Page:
ANKARA (Reuters) - Kurdish militants claimed responsibility for the killing of two Turkish police officers on Wednesday in what they said was retaliation for a suspected Islamic State suicide bombing which killed 32 mostly young students.
The Kurdistan Workers Party (PKK) said in a statement on one of its websites that the two police officers were killed at around 6 a.m. in the southeastern town of Ceylanpinar for “collaboration with the Daesh (Islamic State) gangs”.
Security sources earlier told Reuters the officers were found dead with bullet wounds to the head in the house they shared in Ceylanpinar, on the border with Syria about 160 km (100 miles) east of Suruc, the site of Monday’s suicide bombing.
Many of Turkey’s Kurds and opposition supporters suspect President Tayyip Erdogan and the ruling AK Party of covertly backing Islamic State against Kurdish fighters in Syria, something the government has repeatedly denied.
Anti-government protests after Monday’s bombing in Suruc erupted in several cities for a second night on Tuesday, with some of the demonstrators chanting “Murderer Islamic State, collaborator Erdogan and AKP”.
“Although Islamic State has been held responsible for this attack, Turkey’s AKP government, by resisting the taking of effective measures to prevent Islamic State and other reactionary forces, bears the real responsibility,” the opposition Peoples’ Democratic Party (HDP), whose support base is mostly Kurdish, said in a statement.
Turkey’s NATO allies have expressed concern about control of its border with Syria which in parts runs directly parallel with territory controlled by Islamic State. The prospect of conflict spilling onto Turkish soil, embroiling Kurds, Islamist militants and security forces will raise alarm inside and outside Turkey.
Speaking during a break from a cabinet meeting attended by the commander of Turkey’s ground forces on Wednesday, Deputy Prime Minister and government spokesman Bulent Arinc told reporters border security would be tightened.
“What is important in the face of Deash (Islamic State) is to block the terrorists’ transit points and to have physical obstacles to this. A physical security system will be established at the border,” he said, without giving details.
A senior Turkish official told Reuters there was “strong evidence” to suggest the bomber was a 20-year old man born in the southeastern province of Adiyaman and of Kurdish origin, who had travelled to Syria last year with the help of a group linked to Islamic State.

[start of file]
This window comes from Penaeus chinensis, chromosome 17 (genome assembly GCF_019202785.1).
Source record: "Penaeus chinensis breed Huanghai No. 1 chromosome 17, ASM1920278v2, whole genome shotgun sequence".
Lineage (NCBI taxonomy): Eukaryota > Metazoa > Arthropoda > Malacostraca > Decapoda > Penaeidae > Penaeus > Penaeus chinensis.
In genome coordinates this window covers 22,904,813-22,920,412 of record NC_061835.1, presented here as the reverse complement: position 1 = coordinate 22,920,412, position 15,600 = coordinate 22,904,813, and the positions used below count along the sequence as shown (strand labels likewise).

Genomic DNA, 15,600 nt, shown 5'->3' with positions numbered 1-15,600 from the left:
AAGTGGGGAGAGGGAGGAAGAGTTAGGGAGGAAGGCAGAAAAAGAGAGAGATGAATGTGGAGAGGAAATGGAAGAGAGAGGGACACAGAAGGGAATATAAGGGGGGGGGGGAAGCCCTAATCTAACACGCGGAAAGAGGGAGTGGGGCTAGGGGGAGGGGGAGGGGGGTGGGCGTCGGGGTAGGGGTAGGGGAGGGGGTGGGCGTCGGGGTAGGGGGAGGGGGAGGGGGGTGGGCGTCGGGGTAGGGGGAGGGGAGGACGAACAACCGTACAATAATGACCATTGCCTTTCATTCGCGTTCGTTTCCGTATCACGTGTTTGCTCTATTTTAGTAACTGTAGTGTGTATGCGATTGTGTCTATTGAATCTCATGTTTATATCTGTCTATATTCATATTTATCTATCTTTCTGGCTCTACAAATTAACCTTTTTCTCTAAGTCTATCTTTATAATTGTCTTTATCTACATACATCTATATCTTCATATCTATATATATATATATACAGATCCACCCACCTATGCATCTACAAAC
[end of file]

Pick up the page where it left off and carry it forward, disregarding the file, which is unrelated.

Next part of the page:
“He was active in a Syria-linked group supporting the Islamic State. We know that he went to Syria illegally. It was not possible to track him during his time there,” the official said, speaking on condition of anonymity because of the sensitivity of the investigation.
He had links with another alleged bomber who attacked an HDP rally in the mostly Kurdish southeastern city of Diyarbakir days ahead of a June 7 parliamentary election, killing four people and wounding at least 200, the official said.
The Radikal newspaper quoted what it said was the man’s mother saying he was a former student at Adiyaman university who had worked as a painter with his 25-year-old brother before going abroad.
“I don’t know where he is now. I don’t know if they joined ISIL (Islamic State), if they went for jihad,” Semure Alagoz told the newspaper. They are both good kids, they wouldn’t harm anyone.”
Two lawmakers from the HDP submitted separate parliamentary motions on Wednesday naming a 20-year old woman as a suspect, and asking why police had released her from custody last month.
The turmoil comes at a difficult time for Turkey, with a caretaker government in charge while the AKP seeks a junior coalition partner after losing its majority in the June election for the first time in more than a decade.
At least 51 people have been arrested in protests in Istanbul alone and police seized more than 200 petrol bombs and a rifle, the governor’s office in Turkey’s biggest city said.
There were also protests overnight in the capital Ankara, where demonstrators carried pictures of those killed in the Suruc attack as well as banners of the youth federation of which many of the victims were members.
Anti-government groups have vowed further demonstrations and the HDP has called for supporters to converge in Istanbul for a mass rally this weekend.
The prospect of further unrest has unnerved investors already worried by the uncertain political outlook.
The lira was the worst performer among major emerging market currencies on Wednesday, falling more than one percent against the dollar, while Turkish stocks also fell.
Access to Twitter was blocked for several hours after a court in Suruc ordered the removal of images of the blast and its aftermath. Facebook and YouTube avoided a ban after quickly complying with the court order, according to a statement from the Turkish union of internet access providers.
Additional reporting by Ayla Jean Yackley, Can Sezer and Daren Butler in Istanbul; Ece Toksabay and Mert Ozkan in Ankara, Seyhmus Cakan in Diyarbakir; Writing by Nick Tattersall; Editing by Ralph Boulton and Andrew Heavens